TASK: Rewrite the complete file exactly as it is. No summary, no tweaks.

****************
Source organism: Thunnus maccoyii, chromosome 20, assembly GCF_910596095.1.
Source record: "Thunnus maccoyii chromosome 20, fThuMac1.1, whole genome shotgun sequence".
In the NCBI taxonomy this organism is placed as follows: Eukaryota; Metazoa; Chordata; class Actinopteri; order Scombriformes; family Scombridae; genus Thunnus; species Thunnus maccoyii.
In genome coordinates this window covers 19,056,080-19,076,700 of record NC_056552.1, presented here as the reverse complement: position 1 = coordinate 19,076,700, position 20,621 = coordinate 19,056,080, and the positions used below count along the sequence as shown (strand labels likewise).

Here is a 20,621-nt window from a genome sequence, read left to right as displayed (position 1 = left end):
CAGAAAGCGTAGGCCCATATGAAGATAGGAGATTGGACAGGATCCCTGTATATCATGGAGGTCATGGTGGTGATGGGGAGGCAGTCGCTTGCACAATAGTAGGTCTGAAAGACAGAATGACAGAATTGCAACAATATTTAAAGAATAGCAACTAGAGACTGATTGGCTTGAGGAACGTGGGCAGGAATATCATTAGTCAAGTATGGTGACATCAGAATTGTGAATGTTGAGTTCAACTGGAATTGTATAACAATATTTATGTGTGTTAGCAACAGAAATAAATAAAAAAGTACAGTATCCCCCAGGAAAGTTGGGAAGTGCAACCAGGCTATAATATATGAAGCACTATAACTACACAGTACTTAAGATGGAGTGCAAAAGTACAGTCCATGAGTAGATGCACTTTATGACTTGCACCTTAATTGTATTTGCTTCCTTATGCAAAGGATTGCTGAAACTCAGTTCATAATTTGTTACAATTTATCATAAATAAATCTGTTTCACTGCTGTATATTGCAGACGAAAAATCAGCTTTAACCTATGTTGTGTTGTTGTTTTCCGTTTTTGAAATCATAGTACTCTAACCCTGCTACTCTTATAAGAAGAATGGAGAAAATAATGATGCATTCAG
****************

Source organism: Thunnus maccoyii, chromosome 20, assembly GCF_910596095.1.
Source record: "Thunnus maccoyii chromosome 20, fThuMac1.1, whole genome shotgun sequence".
In the NCBI taxonomy this organism is placed as follows: Eukaryota; Metazoa; Chordata; class Actinopteri; order Scombriformes; family Scombridae; genus Thunnus; species Thunnus maccoyii.
In genome coordinates this window covers 19,056,080-19,076,700 of record NC_056552.1, presented here as the reverse complement: position 1 = coordinate 19,076,700, position 20,621 = coordinate 19,056,080, and the positions used below count along the sequence as shown (strand labels likewise).

Here is a 20,621-nt window from a genome sequence, read left to right as displayed (position 1 = left end):
CAGAAAGCGTAGGCCCATATGAAGATAGGAGATTGGACAGGATCCCTGTATATCATGGAGGTCATGGTGGTGATGGGGAGGCAGTCGCTTGCACAATAGTAGGTCTGAAAGACAGAATGACAGAATTGCAACAATATTTAAAGAATAGCAACTAGAGACTGATTGGCTTGAGGAACGTGGGCAGGAATATCATTAGTCAAGTATGGTGACATCAGAATTGTGAATGTTGAGTTCAACTGGAATTGTATAACAATATTTATGTGTGTTAGCAACAGAAATAAATAAAAAAGTACAGTATCCCCCAGGAAAGTTGGGAAGTGCAACCAGGCTATAATATATGAAGCACTATAACTACACAGTACTTAAGATGGAGTGCAAAAGTACAGTCCATGAGTAGATGCACTTTATGACTTGCACCTTAATTGTATTTGCTTCCTTATGCAAAGGATTGCTGAAACTCAGTTCATAATTTGTTACAATTTATCATAAATAAATCTGTTTCACTGCTGTATATTGCAGACGAAAAATCAGCTTTAACCTATGTTGTGTTGTTGTTTTCCGTTTTTGAAATCATAGTACTCTAACCCTGCTACTCTTATAAGAAGAATGGAGAAAATAATGATGCATTCAG